Handling Aggregations on a Poorly Designed Database

  • aveek22

    SSC-Addicted

    Points: 484

    Comments posted to this topic are about the item Handling Aggregations on a Poorly Designed Database

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  • jmabee 26405

    SSC-Addicted

    Points: 401

    I think you could also just use a CTE such as:

     

    ;WITH CTE AS
    (
    SELECT
     us.Name ,us.TeamID
     ,SUM(wl.HoursWorked) HoursWorked,
     ROW_NUMBER() OVER(PARTITION BY NAME ORDER BY Name) RN
    FROM Users us
    INNER JOIN WorkLog wl ON wl.UserKey = us.UserKey
    GROUP BY us.Name ,us.TeamID
    )
    SELECT Name,HoursWorked
    from CTE
    WHERE RN = 1
  • ScottPletcher

    SSC Guru

    Points: 98441

    How's about this instead?!:

    SELECT
    us.Name
    ,SUM(wl.HoursWorked) / COUNT(DISTINCT us.TeamID) AS HoursWorked
    FROM Users us
    INNER JOIN WorkLog wl ON wl.UserKey = us.UserKey
    GROUP BY us.Name

    SQL DBA,SQL Server MVP(07, 08, 09) Prosecutor James Blackburn, in closing argument in the Fatal Vision murders trial: "If in the future, you should cry a tear, cry one for them [the murder victims]. If in the future, you should say a prayer, say one for them. And if in the future, you should light a candle, light one for them."

  • SoHelpMeCodd

    SSCertifiable

    Points: 5870

    The original design should have imposed a unique constraint on WorkLog.UserKey. Removing such a unique constraint (if done, in order to accommodate new design requirements) can have far reaching and unexpected consequences (beyond this view) - such as SQL that has been embedded in client application code.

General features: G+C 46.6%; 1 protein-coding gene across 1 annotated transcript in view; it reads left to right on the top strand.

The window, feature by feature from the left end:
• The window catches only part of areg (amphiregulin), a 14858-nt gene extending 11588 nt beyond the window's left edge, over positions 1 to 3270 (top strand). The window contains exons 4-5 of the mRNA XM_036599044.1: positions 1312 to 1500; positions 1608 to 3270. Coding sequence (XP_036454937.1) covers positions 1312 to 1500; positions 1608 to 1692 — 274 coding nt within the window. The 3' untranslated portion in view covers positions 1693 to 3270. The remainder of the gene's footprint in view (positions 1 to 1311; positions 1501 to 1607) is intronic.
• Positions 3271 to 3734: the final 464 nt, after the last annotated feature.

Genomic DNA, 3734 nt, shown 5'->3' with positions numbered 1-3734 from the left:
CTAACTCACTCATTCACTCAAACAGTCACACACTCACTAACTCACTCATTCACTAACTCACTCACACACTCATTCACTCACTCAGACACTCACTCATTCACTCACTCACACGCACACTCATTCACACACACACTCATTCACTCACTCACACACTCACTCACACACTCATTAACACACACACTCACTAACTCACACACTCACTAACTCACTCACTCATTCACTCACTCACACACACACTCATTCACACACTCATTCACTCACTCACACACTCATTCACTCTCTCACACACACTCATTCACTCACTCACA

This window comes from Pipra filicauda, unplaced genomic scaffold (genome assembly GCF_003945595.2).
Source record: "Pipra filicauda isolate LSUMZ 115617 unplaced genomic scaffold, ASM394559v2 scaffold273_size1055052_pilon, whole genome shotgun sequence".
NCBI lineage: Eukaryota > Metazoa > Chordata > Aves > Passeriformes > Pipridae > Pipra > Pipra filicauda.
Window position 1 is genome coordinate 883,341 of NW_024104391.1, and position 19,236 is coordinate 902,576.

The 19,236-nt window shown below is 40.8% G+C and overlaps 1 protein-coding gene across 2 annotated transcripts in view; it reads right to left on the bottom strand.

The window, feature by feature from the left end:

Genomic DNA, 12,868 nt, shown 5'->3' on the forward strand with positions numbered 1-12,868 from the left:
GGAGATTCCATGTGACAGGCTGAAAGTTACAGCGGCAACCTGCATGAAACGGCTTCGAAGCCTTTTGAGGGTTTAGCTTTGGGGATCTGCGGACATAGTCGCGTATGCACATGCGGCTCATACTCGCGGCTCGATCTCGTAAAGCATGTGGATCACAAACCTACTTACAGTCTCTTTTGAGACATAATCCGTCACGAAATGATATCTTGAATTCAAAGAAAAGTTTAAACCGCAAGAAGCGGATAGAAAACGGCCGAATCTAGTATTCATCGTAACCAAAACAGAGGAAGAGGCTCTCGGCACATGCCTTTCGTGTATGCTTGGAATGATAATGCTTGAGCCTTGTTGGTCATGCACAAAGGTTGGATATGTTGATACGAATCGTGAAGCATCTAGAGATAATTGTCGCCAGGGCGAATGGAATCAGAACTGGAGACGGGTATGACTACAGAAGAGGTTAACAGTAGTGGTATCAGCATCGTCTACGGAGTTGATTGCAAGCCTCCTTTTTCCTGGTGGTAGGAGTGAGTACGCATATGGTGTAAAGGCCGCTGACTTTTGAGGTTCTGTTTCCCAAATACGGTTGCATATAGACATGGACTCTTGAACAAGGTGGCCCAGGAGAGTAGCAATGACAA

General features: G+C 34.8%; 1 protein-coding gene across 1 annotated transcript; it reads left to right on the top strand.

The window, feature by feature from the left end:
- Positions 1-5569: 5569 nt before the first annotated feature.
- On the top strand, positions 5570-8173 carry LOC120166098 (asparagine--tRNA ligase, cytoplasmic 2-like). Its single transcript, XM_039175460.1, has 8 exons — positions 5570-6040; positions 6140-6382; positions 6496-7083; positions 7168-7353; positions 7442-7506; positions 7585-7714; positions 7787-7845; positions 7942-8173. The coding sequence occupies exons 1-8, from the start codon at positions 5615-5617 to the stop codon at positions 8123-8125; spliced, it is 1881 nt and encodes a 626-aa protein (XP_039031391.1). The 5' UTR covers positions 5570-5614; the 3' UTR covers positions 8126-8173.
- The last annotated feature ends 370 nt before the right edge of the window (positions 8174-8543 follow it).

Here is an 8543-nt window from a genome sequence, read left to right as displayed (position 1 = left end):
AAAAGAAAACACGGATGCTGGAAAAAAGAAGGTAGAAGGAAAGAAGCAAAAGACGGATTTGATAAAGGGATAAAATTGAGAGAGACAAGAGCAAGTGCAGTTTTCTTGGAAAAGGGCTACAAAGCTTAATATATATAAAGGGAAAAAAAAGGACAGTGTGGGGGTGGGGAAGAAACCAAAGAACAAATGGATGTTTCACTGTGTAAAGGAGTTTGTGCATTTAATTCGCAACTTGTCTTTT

The following assumes only 1 set of duplicate user hours will be inserted by the new design (i.e., WorkLog will remain designed as-is - there will be no splitting of a user's work hours between teams, and the same user will not work the same number of hours in different WorkLog entries that are being summed):

    SELECT
    us.Name
    ,SUM(distinct wl.HoursWorked) HoursWorked
    FROM Users us
    INNER JOIN WorkLog wl ON wl.UserKey = us.UserKey
    GROUP BY us.Name

    If the real tables and their uses are more complex, consider aggregating via the windowing function OVER(PARTITION BY ...), where "..." can be what I am imagining to be a column that is named (or serving the same purpose as a) [day] - using this can eliminate some of my assumptions.

    I did not compare execution plans or statistics io.

    With respect to the original design, there is also a possibility to sp_rename the original tables, create new base tables (with new names) that are normalized per the new design requirements, import the original tables' data into the new tables, and create update-able views that are named identically to the original tables (and reference the new tables). While that possibility is more work, it allows a new design to be more formally, publicly, and robustly declared in SQL, and yet still allow legacy applications to address what they believe to be the tables (but are now views). As a bonus, those who follow you (years later) will see your intent, formally declared :). There can be concerns with this approach (such as table or index maintenance activities), but usually "a rose by any other name smells just as sweet".

    • This reply was modified 4 months, 2 weeks ago by  SoHelpMeCodd.
    • This reply was modified 4 months, 2 weeks ago by  SoHelpMeCodd.
    • This reply was modified 4 months, 2 weeks ago by  SoHelpMeCodd.
    • This reply was modified 4 months, 2 weeks ago by  SoHelpMeCodd.
  • cstater

    Old Hand

    Points: 370

    It seems likely that reporting by team would be a feature of the application.  Otherwise, why have teams?   The data structure cannot support this without modification.  I guess my question is, at what point do you just say 'Your application data structure requires modification in order to handle NEW requirements.'?  Instead of band-aiding unsustainable solutions into an already poor design.

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